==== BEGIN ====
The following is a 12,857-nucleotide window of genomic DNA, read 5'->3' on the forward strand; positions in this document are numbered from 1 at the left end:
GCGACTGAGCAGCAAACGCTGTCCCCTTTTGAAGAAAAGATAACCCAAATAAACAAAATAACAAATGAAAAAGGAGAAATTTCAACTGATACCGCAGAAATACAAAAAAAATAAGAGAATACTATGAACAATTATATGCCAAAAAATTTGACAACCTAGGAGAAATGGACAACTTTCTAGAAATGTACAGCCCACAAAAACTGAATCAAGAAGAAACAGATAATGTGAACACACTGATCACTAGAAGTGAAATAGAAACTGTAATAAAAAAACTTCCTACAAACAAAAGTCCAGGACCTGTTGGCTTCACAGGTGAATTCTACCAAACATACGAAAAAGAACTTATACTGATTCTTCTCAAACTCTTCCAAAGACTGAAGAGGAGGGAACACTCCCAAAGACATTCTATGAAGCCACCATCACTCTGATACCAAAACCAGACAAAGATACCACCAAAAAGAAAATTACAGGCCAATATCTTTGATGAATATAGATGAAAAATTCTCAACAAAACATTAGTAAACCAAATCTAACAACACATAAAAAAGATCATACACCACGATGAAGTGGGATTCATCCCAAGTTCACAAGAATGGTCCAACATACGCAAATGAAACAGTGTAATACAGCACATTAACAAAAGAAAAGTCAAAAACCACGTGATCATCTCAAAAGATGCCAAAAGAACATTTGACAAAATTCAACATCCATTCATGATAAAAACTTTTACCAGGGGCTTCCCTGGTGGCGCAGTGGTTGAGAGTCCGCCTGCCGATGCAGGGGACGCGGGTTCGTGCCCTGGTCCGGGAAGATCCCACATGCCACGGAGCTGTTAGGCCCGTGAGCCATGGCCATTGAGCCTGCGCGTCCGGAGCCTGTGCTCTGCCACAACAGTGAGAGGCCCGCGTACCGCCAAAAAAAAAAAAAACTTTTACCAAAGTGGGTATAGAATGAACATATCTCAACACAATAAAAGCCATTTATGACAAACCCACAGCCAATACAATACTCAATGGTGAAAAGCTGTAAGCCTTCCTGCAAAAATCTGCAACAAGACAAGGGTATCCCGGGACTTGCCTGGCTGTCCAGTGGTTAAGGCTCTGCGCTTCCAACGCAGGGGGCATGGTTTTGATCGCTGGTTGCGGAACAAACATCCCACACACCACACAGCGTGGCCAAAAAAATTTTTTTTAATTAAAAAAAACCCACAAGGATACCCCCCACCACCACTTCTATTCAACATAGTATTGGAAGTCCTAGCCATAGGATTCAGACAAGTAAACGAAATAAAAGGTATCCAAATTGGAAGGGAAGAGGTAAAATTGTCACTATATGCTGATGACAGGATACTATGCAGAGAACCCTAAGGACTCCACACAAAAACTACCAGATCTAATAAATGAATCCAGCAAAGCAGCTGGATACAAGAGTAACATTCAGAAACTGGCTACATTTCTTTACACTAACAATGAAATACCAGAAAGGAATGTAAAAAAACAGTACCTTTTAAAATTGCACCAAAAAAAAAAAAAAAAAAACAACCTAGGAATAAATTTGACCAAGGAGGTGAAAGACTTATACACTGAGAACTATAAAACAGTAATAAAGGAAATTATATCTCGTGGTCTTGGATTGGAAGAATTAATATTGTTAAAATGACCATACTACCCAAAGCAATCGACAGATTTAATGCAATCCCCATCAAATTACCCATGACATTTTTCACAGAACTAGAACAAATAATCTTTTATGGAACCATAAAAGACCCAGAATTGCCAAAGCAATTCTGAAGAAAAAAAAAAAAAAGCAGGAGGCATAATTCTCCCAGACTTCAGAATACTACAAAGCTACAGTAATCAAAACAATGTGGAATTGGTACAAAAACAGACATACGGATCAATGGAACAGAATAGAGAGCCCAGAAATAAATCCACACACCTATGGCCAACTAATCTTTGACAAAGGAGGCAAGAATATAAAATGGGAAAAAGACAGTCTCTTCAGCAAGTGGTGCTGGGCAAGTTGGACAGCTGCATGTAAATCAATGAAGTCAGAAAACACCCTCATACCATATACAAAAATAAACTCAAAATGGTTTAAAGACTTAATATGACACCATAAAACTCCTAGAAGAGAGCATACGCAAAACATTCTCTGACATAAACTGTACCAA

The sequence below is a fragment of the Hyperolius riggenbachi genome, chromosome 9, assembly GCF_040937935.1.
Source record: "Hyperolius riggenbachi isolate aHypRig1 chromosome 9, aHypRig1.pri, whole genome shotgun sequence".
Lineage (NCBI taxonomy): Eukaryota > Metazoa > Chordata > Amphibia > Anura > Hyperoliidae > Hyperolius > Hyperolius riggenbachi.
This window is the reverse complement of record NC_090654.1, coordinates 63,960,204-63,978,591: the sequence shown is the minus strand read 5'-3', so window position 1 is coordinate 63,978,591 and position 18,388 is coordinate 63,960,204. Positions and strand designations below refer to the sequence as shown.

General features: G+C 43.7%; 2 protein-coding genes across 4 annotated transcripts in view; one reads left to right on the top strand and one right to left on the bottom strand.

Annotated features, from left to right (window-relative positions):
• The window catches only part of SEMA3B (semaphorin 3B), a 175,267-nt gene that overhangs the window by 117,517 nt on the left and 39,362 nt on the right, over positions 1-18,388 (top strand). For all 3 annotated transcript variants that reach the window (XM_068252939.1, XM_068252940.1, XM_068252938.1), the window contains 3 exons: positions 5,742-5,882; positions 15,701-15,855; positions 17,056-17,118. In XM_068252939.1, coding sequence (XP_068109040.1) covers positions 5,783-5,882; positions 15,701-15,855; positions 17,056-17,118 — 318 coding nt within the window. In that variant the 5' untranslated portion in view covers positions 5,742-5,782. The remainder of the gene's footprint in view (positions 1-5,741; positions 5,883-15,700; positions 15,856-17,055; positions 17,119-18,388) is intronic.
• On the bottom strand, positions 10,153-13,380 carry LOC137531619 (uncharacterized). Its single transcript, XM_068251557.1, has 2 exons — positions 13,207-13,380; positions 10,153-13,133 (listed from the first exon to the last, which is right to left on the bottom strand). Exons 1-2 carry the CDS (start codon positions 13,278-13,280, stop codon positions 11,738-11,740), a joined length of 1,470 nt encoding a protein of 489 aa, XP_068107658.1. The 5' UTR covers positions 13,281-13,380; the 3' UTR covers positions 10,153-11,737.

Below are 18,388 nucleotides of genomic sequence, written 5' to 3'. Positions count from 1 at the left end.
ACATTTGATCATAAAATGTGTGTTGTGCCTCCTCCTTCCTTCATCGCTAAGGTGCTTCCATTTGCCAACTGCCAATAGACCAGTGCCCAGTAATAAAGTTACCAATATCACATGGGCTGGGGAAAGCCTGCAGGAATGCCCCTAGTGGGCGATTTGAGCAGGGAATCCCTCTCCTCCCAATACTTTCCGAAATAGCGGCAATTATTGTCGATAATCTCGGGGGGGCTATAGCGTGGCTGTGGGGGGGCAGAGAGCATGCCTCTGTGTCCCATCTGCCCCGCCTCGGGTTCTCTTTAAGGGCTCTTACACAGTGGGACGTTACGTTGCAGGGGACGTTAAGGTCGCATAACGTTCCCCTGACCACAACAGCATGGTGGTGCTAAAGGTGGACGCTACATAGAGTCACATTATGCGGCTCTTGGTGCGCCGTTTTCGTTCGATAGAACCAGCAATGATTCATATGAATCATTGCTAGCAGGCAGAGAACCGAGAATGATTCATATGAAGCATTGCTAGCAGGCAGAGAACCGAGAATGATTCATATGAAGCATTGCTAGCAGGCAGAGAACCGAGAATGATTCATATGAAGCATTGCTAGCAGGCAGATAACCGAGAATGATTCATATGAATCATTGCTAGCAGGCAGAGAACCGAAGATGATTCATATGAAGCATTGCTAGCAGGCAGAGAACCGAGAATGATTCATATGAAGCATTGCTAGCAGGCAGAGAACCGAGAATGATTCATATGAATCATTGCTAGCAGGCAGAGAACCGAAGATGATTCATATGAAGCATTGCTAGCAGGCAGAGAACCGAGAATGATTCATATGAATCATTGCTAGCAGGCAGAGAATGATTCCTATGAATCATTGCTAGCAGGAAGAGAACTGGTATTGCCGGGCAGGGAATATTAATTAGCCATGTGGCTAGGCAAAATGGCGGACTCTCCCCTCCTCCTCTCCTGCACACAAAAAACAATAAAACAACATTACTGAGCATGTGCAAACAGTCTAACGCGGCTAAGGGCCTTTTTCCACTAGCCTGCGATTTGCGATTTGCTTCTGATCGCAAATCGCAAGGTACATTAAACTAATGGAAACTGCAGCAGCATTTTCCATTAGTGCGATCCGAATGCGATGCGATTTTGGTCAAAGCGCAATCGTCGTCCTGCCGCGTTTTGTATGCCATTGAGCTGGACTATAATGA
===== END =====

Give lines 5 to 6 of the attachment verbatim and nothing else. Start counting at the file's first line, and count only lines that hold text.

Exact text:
Lineage (NCBI taxonomy): Eukaryota > Metazoa > Chordata > Amphibia > Anura > Hyperoliidae > Hyperolius > Hyperolius riggenbachi.
This window is the reverse complement of record NC_090654.1, coordinates 63,960,204-63,978,591: the sequence shown is the minus strand read 5'-3', so window position 1 is coordinate 63,978,591 and position 18,388 is coordinate 63,960,204. Positions and strand designations below refer to the sequence as shown.